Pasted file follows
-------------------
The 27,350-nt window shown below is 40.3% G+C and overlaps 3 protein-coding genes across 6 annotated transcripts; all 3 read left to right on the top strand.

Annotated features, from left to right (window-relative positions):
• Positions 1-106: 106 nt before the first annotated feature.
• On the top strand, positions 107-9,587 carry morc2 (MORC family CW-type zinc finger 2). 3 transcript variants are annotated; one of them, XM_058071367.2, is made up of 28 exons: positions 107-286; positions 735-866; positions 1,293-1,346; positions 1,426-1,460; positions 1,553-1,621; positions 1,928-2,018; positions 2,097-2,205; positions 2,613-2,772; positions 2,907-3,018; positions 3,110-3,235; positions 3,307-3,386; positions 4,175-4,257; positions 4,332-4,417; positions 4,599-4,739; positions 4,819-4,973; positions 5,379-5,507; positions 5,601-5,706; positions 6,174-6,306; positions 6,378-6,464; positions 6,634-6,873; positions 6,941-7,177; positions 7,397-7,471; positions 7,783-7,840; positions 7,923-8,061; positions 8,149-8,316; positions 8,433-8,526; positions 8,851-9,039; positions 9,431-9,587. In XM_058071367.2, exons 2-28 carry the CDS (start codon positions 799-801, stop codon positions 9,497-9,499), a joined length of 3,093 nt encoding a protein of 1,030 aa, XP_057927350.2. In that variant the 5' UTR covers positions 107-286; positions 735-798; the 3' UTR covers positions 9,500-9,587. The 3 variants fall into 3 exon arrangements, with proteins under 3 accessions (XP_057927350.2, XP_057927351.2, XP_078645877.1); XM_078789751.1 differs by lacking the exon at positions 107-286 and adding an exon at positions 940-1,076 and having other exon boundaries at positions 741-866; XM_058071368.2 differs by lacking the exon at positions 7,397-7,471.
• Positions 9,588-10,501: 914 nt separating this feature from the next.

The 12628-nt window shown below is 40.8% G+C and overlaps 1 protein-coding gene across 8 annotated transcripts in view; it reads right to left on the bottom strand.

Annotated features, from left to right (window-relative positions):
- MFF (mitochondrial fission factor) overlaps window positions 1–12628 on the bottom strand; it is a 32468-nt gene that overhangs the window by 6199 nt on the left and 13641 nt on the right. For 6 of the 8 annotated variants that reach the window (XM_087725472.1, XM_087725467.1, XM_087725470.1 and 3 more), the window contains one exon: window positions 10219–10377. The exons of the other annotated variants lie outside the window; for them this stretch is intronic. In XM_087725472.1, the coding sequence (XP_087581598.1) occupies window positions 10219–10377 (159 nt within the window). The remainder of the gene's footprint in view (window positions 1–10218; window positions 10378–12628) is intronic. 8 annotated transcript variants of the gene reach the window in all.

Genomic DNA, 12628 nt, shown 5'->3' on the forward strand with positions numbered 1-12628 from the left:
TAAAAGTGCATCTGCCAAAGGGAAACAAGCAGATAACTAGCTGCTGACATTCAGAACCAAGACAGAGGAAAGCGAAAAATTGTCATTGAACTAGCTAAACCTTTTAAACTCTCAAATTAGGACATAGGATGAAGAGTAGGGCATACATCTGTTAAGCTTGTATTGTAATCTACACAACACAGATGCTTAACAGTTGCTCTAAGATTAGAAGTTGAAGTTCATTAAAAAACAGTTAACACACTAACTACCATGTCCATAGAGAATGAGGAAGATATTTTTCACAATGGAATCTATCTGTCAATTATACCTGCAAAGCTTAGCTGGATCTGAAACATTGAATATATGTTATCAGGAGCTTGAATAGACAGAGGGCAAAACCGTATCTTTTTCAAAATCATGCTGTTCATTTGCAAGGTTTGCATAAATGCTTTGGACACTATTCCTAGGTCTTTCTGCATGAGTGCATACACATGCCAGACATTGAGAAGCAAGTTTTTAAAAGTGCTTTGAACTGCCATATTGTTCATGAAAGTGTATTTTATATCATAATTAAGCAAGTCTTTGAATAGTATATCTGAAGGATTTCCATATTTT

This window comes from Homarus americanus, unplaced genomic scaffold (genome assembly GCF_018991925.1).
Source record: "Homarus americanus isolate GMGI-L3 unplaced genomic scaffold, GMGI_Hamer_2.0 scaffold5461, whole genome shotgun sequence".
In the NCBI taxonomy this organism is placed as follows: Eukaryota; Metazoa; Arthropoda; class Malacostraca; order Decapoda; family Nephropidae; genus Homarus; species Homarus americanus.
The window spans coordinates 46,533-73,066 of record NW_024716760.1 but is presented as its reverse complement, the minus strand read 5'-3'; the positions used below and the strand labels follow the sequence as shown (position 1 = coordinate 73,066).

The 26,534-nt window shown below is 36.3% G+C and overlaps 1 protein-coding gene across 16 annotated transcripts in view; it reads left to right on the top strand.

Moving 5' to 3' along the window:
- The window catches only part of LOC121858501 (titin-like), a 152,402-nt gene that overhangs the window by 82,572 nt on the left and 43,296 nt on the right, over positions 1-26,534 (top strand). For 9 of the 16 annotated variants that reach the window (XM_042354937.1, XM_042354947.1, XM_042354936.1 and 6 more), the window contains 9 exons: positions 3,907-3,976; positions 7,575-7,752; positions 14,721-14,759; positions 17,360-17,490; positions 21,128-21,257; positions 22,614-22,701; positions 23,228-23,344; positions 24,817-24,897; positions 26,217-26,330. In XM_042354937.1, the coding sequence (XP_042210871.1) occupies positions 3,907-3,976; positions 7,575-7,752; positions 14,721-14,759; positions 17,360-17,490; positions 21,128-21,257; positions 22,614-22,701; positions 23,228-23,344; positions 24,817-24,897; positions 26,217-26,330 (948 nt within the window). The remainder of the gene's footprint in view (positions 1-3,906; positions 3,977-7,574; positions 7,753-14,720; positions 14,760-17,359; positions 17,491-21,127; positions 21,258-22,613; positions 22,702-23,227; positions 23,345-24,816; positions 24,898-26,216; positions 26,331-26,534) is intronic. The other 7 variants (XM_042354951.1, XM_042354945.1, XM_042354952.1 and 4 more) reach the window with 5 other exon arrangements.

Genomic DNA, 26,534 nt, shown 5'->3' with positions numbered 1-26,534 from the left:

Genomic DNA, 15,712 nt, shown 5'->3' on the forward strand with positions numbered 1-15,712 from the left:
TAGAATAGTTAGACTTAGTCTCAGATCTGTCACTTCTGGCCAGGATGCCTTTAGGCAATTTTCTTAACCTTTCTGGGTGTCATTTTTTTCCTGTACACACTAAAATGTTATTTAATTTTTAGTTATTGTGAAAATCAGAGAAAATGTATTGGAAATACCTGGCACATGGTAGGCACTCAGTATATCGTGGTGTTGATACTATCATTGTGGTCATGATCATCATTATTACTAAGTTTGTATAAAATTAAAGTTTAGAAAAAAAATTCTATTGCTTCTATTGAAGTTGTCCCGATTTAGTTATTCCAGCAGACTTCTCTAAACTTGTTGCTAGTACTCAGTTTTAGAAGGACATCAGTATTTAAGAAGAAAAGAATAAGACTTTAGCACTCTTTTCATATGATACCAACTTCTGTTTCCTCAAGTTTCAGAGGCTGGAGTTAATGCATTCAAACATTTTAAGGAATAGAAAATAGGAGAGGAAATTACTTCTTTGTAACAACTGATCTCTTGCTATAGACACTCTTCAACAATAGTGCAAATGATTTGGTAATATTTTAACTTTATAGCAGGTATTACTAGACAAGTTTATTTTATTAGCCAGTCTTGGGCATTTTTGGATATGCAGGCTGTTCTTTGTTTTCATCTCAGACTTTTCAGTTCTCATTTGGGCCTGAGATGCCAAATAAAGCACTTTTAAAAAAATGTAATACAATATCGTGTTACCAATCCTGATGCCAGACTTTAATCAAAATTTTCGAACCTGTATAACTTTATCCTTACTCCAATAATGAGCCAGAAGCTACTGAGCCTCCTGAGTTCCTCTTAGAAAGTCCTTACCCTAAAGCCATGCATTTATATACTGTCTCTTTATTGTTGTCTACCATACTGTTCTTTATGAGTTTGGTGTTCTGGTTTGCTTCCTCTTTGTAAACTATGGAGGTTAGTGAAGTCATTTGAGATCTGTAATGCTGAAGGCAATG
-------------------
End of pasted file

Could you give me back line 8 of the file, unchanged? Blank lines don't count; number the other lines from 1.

- MFF (mitochondrial fission factor) overlaps window positions 1–12628 on the bottom strand; it is a 32468-nt gene that overhangs the window by 6199 nt on the left and 13641 nt on the right. For 6 of the 8 annotated variants that reach the window (XM_087725472.1, XM_087725467.1, XM_087725470.1 and 3 more), the window contains one exon: window positions 10219–10377. The exons of the other annotated variants lie outside the window; for them this stretch is intronic. In XM_087725472.1, the coding sequence (XP_087581598.1) occupies window positions 10219–10377 (159 nt within the window). The remainder of the gene's footprint in view (window positions 1–10218; window positions 10378–12628) is intronic. 8 annotated transcript variants of the gene reach the window in all.